– Ingmar
    May 15, 2022 at 18:01
  • First, there certainly is a character to be printed. If it used, as intended, in text as soft hyphenation, and the containing word breaks at that point, then it will be displayed. Second, in verbatim mode, printable characters are to be displayed without invoking editing or formatting. Otherwise, you cannot actually see what is there. Third, it is not a control character, of which there are 65 in Latin-1, it is a printable character that may be suppressed when hyphenating a word. Outside of that use, it is still printable. May 15, 2022 at 21:59
  • No, there is no character to be printed here. According to the Unicode specs it's “an invisible format character indicating a possible hyphenation location” (my emphasis). Note how it doesn't say control character, although the difference doesn't really matter much in this context. I have amended my answer to include a screenshot from the Unicode website, showing the details (Note the dashed bounding box used for unprintable characters). That said, I really have zero interest in discussing this any further. What you are experiencing is documented and expected behavior. Deal with it.
    – Ingmar
    May 16, 2022 at 6:44
1

A regular expression can find formatting characters and replace them with something visible:

visible now

MWE

\documentclass{article}
\usepackage{xparse}
\usepackage{xcolor}

\ExplSyntaxOn

\NewDocumentCommand { \showAD } { +m } {
    \tl_set:Nn \l_tmpa_tl { #1 }
    \regex_replace_all:nnN 
                { \xAD } 
                { \cB\{ \c{color} \cB\{ red \cE\} A \cE\} \c{llap}\cB\{ D \cE\} }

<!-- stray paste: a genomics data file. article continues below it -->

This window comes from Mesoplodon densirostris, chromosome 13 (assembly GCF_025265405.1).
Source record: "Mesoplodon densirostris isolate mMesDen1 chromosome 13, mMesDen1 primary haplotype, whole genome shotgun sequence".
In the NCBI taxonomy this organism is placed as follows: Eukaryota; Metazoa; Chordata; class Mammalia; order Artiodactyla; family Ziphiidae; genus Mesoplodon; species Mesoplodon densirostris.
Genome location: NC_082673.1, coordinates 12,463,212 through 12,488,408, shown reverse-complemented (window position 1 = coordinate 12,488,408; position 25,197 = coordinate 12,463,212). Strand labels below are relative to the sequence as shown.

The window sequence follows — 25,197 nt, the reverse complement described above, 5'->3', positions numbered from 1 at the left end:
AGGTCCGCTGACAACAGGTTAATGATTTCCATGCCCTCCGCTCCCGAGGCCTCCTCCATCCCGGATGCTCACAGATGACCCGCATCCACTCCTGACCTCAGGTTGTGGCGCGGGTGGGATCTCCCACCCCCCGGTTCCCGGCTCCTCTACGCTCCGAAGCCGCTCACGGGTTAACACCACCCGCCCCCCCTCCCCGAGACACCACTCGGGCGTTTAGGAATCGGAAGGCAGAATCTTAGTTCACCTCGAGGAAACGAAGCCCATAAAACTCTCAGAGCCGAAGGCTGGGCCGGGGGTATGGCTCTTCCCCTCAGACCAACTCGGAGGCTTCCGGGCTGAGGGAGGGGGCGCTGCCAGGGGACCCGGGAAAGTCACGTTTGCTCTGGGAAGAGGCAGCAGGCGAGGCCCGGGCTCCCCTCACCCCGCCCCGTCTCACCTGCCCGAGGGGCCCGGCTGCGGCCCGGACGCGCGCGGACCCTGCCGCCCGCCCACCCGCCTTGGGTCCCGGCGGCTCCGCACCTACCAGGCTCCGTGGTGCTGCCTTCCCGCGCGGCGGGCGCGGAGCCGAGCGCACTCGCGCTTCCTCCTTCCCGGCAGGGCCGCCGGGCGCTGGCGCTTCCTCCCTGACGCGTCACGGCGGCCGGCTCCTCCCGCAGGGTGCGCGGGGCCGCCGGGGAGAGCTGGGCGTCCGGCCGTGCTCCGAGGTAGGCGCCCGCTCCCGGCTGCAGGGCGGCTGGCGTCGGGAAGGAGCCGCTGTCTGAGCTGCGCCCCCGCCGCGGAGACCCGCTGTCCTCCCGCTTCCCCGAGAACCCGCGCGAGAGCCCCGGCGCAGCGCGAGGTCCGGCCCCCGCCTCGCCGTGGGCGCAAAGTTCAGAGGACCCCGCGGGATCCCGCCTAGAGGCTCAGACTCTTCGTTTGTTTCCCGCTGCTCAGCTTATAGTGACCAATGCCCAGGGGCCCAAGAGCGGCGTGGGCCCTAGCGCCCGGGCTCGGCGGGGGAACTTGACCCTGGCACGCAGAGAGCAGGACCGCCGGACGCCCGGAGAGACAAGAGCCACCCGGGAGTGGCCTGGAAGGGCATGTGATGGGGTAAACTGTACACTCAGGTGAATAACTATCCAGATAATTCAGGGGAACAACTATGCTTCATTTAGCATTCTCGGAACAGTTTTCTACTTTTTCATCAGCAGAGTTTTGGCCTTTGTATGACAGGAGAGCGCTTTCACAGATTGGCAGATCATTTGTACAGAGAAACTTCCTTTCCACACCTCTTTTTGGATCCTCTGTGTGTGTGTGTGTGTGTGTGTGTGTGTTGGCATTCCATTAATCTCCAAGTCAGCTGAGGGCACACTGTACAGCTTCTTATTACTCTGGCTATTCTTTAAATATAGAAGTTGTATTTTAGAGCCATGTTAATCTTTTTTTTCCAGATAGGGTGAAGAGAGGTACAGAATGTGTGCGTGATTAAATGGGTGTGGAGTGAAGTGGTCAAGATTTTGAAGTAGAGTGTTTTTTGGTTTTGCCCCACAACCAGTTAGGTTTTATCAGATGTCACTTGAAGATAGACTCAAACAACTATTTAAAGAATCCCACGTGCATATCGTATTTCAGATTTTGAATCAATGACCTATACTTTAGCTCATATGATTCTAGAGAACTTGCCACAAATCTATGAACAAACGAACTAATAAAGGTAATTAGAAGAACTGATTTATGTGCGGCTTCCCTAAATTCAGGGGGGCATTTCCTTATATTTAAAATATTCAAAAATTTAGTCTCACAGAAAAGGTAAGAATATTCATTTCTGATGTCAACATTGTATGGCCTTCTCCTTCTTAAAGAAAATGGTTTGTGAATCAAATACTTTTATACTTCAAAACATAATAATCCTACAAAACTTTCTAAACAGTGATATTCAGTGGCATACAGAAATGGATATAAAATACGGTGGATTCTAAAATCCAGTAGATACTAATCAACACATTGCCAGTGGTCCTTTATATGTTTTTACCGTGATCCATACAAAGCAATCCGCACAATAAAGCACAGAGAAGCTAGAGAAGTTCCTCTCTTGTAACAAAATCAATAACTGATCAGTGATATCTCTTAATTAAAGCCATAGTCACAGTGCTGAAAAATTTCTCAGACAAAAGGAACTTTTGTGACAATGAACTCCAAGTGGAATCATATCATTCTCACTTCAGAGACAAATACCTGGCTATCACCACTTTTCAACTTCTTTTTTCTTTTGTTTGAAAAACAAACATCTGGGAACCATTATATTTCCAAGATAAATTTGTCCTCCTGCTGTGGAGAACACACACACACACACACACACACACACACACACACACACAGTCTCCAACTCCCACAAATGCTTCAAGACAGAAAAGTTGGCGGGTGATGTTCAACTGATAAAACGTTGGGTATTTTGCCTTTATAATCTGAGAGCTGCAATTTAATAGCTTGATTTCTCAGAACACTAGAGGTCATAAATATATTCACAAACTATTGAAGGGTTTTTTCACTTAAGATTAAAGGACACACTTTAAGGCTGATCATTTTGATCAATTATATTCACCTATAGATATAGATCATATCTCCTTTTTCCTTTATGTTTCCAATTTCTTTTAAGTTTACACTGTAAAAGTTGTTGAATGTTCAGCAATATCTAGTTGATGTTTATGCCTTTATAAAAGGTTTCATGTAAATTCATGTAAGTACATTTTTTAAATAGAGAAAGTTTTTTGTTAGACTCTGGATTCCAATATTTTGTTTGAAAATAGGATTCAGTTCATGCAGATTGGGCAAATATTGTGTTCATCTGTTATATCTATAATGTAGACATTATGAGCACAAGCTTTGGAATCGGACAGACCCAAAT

\l_tmpa_tl
    \tl_use:N \l_tmpa_tl
}
                        
\ExplSyntaxOff

\begin{document}

abc­xyz (invisible)

\showAD{abc­xyz} (visible)

\ttfamily
\showAD{¡ ¢ £ ¤ ¥ ¦ § ¨ © ª « ¬ ­ ® ¯}

\end{document}
10
  • I'm totally gonna bookmark this for later use … Thanks :)
    – Ingmar
    May 17, 2022 at 13:08
  • Certainly I could have used a regex to find and replace instances of U+00AD with U+002D, but I knew exactly where the character was located. I inserted it by hand, in hex, as I all of the other characters. I did not want to replace it, I wanted it to be displayed in the verbatim environment. I accepted the work-around to "tweak" the verbatim environment (slightly modified), but I still think that the verbatim environment should not perform any processing on the characters. Simply due to its entire reason for existing -- that of displaying source code. May 18, 2022 at 21:30
  • @MichaelLeeFinney May be X-Y. If the chracter is for control, not display, how will any environment display it without tweaking/processing? This character, between the brackets, >‍<, displays as invisible on my setup. So verbatim doing "no processing" and displaying nothing would be the desired behaviour, correct? Now, marking the character (by a space, say; or by nothing in a grid; or by < and >) is different, but that counts as a type of processing, doesn't it?
    – Cicada
    May 19, 2022 at 1:41
  • @MichaelLeeFinney You may be thinking verbatim is like a hex dump, perhaps. Verbatim doesn't tokenize, true, but it also just follows the font. (was designed especially to keep whitespace: space, tab, EOL, etc - all of which turn into glue when tokenized).
    – Cicada
    May 19, 2022 at 1:44
  • For controls, spaces, etc. you are correct. In the case of U+AD, it is a soft hyphen and may or may not display depending on if it is chosen as a hyphenation point. When in isolation, and especially when in verbatim mode, then it should display. If you are looking at source text, how will you know that you have a soft hyphen in the text unless you can see it being displayed? The only other choice is literally a hex dump, which is not what most people want to see. There must be some mode where the soft hyphen always displays, and for LaTeX, I believe that mode is the verbatim environment. May 20, 2022 at 4:11